Rh-induced hemolytic disease of the newborn
Rh incompatibility is almost completely preventable. Rh-negative mothers should be followed closely by their obstetricians during pregnancy.
Special immune globulins, called RhoGAM, are now used to prevent RH incompatibility in mothers who are Rh-negative. If the father of the infant is Rh-positive or if his blood type cannot be confirmed, the mother is given an injection of RhoGAM during the second trimester.
If the baby is Rh-negative, the mother will get a second injection within a few days after delivery.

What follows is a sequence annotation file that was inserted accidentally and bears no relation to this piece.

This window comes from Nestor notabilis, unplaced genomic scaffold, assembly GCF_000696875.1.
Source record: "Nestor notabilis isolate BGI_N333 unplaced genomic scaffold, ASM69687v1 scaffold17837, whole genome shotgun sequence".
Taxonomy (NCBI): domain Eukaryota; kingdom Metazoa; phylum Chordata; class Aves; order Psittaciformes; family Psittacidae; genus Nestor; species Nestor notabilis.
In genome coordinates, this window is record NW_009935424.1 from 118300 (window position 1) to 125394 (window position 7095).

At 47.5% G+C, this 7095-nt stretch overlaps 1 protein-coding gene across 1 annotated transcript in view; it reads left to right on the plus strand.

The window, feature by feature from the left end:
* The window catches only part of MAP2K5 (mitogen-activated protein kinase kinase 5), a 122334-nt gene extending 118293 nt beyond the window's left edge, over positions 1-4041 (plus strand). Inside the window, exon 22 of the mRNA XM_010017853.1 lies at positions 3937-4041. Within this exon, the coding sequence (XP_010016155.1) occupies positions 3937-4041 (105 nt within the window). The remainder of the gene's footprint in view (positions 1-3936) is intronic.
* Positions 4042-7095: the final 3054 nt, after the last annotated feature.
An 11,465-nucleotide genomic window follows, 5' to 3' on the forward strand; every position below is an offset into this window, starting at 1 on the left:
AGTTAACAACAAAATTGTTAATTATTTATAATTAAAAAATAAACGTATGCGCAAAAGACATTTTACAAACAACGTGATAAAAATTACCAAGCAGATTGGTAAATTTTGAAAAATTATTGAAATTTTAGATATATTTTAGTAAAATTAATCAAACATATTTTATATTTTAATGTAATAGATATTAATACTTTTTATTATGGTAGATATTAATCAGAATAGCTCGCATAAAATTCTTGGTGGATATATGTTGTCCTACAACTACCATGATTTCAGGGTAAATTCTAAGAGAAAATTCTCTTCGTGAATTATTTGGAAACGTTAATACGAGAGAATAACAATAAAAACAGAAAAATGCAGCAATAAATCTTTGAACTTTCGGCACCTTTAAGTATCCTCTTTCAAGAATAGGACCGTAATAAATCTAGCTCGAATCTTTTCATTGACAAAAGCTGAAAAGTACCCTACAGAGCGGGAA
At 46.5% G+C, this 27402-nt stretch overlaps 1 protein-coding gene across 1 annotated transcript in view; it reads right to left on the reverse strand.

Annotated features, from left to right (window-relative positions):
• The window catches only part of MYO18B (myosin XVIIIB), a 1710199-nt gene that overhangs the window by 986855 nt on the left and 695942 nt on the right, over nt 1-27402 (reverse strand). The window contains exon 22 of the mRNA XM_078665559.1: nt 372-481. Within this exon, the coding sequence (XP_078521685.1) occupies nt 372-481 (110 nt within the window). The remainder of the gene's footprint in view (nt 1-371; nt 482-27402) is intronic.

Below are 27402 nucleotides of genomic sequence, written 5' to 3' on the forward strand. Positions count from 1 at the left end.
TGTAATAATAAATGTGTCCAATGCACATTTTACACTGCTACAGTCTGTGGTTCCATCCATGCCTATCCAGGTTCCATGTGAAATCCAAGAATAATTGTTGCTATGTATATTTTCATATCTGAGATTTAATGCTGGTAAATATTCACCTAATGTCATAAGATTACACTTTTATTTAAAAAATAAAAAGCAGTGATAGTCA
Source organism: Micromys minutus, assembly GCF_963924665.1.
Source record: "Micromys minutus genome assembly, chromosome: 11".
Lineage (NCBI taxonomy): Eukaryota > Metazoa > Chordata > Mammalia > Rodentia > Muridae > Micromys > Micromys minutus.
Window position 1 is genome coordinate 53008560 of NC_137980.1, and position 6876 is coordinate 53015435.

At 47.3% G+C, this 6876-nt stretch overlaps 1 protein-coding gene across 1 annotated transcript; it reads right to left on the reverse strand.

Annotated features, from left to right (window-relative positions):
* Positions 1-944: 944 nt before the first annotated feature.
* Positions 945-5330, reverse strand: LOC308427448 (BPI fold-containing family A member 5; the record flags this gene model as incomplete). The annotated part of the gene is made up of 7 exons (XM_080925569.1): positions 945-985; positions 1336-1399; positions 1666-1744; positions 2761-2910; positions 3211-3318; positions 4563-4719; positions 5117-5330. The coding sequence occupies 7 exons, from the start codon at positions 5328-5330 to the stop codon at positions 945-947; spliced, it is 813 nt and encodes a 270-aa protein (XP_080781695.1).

These injections prevent the development of antibodies against Rh-positive blood. However, women with Rh-negative blood type must receive injections:
- During every pregnancy
- If they have a miscarriage or abortion
- After prenatal tests such as amniocentesis and chorionic villus biopsy
- After injury to the abdomen during pregnancy
Stoll BJ. Blood disorders. In: Kliegman RM, Behrman RE, Jenson HB, Stanton BF, eds. Nelson Textbook of Pediatrics. 18th ed. Philadelphia, Pa: Saunders Elsevier; 2007:chap 103.
Review Date: 02/10/2011
Reviewed By: Kimberly G Lee, MD, MSc, IBCLC, Associate Professor of Pediatrics, Division of Neonatology, Medical University of South Carolina, Charleston, SC. Review provided by VeriMed Healthcare Network. Also reviewed by David Zieve, MD, MHA, Medical Director, A.D.A.M., Inc.